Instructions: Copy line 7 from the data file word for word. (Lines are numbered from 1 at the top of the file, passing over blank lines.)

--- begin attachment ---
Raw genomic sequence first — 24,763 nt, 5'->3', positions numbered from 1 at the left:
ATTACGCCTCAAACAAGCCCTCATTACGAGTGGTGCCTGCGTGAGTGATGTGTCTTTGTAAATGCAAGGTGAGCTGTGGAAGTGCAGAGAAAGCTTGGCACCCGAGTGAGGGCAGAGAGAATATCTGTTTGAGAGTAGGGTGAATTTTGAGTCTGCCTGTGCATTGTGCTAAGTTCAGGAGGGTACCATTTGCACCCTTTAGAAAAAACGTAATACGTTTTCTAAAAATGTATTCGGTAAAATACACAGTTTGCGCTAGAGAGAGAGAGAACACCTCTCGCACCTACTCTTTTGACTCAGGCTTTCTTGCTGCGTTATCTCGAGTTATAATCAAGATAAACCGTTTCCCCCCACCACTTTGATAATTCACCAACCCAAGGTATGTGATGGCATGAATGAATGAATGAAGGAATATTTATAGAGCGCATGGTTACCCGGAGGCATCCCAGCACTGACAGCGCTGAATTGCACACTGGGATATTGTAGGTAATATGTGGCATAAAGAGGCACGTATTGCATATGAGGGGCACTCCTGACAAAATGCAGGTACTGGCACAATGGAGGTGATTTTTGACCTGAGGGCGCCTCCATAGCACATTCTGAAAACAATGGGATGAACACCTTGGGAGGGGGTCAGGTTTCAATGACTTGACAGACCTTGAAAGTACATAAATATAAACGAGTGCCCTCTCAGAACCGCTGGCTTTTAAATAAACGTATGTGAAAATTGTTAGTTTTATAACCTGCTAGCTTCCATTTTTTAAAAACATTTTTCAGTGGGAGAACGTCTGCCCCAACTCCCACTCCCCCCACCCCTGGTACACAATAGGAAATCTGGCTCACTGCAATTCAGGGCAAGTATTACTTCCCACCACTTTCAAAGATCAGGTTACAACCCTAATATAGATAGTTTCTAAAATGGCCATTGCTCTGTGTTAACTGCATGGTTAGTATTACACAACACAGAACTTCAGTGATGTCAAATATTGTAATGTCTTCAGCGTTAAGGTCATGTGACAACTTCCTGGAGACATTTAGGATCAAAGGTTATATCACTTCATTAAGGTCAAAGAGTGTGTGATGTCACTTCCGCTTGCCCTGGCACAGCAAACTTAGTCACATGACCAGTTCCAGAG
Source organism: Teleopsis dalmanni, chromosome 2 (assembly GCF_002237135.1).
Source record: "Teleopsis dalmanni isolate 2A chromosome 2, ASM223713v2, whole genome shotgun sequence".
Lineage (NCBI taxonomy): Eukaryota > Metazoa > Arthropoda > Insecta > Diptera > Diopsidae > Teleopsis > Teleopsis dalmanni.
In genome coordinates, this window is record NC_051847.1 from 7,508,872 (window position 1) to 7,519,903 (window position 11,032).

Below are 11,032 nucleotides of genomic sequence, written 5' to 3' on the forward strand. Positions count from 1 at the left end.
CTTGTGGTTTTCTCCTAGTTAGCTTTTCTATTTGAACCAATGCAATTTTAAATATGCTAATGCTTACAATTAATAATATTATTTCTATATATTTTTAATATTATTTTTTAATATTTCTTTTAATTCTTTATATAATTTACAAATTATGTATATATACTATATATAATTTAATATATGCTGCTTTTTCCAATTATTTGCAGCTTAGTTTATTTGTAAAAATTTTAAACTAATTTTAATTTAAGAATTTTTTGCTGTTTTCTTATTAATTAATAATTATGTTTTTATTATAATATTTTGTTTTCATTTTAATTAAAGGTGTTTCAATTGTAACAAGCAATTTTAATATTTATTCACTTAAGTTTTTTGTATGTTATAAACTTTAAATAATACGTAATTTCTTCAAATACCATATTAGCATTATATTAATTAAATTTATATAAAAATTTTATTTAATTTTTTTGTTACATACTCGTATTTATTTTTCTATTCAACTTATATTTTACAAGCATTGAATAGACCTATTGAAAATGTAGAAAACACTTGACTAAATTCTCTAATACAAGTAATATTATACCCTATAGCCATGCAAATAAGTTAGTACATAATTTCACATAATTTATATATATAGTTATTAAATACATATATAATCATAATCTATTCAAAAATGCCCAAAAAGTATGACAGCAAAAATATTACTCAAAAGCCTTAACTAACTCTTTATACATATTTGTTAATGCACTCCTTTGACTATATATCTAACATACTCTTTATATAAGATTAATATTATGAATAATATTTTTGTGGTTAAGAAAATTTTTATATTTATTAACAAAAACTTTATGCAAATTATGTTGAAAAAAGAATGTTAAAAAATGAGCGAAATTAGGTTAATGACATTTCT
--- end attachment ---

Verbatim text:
Below are 11,032 nucleotides of genomic sequence, written 5' to 3' on the forward strand. Positions count from 1 at the left end.